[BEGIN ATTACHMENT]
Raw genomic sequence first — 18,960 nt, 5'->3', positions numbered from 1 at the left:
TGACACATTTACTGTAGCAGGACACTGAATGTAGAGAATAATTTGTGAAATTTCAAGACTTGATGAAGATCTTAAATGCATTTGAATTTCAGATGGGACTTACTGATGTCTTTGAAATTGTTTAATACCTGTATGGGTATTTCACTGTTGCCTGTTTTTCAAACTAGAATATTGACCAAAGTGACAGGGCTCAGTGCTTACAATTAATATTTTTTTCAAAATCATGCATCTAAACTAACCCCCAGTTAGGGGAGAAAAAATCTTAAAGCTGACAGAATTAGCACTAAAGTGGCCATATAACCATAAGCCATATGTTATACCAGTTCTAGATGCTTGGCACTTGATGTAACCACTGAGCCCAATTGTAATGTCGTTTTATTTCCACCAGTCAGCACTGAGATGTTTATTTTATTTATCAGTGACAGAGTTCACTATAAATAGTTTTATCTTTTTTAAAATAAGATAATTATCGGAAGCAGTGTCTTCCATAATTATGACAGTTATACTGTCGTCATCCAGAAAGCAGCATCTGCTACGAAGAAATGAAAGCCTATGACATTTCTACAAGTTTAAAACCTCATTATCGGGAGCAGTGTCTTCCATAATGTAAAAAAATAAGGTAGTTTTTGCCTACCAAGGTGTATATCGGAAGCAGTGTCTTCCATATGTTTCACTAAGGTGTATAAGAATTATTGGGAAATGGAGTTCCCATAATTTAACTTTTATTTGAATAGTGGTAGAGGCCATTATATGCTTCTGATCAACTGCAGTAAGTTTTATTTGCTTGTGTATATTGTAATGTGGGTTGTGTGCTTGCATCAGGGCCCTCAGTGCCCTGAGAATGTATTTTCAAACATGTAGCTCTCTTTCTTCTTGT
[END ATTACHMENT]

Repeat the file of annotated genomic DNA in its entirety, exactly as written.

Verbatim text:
Raw genomic sequence first — 18,960 nt, 5'->3', positions numbered from 1 at the left:
TGACACATTTACTGTAGCAGGACACTGAATGTAGAGAATAATTTGTGAAATTTCAAGACTTGATGAAGATCTTAAATGCATTTGAATTTCAGATGGGACTTACTGATGTCTTTGAAATTGTTTAATACCTGTATGGGTATTTCACTGTTGCCTGTTTTTCAAACTAGAATATTGACCAAAGTGACAGGGCTCAGTGCTTACAATTAATATTTTTTTCAAAATCATGCATCTAAACTAACCCCCAGTTAGGGGAGAAAAAATCTTAAAGCTGACAGAATTAGCACTAAAGTGGCCATATAACCATAAGCCATATGTTATACCAGTTCTAGATGCTTGGCACTTGATGTAACCACTGAGCCCAATTGTAATGTCGTTTTATTTCCACCAGTCAGCACTGAGATGTTTATTTTATTTATCAGTGACAGAGTTCACTATAAATAGTTTTATCTTTTTTAAAATAAGATAATTATCGGAAGCAGTGTCTTCCATAATTATGACAGTTATACTGTCGTCATCCAGAAAGCAGCATCTGCTACGAAGAAATGAAAGCCTATGACATTTCTACAAGTTTAAAACCTCATTATCGGGAGCAGTGTCTTCCATAATGTAAAAAAATAAGGTAGTTTTTGCCTACCAAGGTGTATATCGGAAGCAGTGTCTTCCATATGTTTCACTAAGGTGTATAAGAATTATTGGGAAATGGAGTTCCCATAATTTAACTTTTATTTGAATAGTGGTAGAGGCCATTATATGCTTCTGATCAACTGCAGTAAGTTTTATTTGCTTGTGTATATTGTAATGTGGGTTGTGTGCTTGCATCAGGGCCCTCAGTGCCCTGAGAATGTATTTTCAAACATGTAGCTCTCTTTCTTCTTGT